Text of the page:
why is cos2pi = +- 1? its not logical, since cosA = sinA/tanA and sin A = tan A = 0....

??

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- Jul 1st 2009, 11:17 PM #1

- Jul 1st 2009, 11:35 PM #2
$\displaystyle 2\pi$ radians is a full revolution of the unit circle. So you end up back exactly where you started at an angle of 0, and so the horizontal distance (the cosine) will be exactly the same.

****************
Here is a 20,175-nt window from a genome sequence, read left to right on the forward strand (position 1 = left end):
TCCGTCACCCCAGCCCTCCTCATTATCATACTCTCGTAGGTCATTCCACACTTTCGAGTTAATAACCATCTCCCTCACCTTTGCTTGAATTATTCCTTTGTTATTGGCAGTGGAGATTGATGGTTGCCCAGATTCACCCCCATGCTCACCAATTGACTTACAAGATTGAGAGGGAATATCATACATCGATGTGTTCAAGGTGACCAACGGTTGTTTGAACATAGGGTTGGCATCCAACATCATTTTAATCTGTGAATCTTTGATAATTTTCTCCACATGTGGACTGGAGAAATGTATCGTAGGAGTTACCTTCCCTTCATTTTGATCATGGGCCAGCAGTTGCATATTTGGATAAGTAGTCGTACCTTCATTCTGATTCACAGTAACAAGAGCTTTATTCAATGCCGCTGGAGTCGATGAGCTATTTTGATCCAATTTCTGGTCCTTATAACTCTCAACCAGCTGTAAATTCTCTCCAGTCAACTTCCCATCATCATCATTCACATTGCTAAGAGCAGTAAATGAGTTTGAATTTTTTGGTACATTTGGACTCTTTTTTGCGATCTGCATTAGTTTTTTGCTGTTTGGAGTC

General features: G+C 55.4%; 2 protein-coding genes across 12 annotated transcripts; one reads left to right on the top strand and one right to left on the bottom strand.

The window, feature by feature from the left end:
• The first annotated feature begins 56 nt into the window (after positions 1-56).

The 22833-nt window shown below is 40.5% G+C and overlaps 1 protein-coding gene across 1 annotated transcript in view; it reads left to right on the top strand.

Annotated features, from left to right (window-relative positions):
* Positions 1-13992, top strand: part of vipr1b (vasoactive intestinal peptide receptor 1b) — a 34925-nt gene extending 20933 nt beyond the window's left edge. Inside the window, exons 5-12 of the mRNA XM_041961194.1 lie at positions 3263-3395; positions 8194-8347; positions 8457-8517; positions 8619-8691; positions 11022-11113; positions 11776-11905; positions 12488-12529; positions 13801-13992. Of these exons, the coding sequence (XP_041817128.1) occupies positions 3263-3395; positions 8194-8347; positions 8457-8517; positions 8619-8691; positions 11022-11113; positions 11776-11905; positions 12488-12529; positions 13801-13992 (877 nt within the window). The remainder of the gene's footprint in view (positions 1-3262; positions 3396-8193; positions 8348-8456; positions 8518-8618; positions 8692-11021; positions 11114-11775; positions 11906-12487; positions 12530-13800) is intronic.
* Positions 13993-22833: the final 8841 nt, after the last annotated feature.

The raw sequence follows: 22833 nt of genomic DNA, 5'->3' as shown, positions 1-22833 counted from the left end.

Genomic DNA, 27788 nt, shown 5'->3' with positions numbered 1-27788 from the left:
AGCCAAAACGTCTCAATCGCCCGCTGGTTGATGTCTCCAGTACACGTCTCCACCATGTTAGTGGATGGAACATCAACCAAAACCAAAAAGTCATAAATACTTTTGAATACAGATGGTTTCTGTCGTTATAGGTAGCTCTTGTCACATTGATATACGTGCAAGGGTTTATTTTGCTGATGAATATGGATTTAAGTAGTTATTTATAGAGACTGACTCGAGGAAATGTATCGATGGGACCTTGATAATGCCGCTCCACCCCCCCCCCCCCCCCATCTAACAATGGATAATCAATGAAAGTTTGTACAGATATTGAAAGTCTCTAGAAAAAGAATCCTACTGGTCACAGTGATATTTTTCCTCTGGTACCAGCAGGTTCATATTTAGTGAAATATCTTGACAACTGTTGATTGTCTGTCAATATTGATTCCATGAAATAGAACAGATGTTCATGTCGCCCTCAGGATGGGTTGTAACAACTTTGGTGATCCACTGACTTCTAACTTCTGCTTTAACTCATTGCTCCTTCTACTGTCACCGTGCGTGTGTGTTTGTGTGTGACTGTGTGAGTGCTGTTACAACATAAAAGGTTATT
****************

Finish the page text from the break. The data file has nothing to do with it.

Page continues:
What's $\displaystyle \cos{0}$ equal?

BTW you can't work out $\displaystyle \cos{2\pi} = \frac{\sin{2\pi}}{\tan{2\pi}}$ because the function $\displaystyle \tan{x}$ is defined by $\displaystyle \frac{\sin{x}}{\cos{x}}$.

It would be the same as saying you're trying to find $\displaystyle x$ if $\displaystyle x = x$...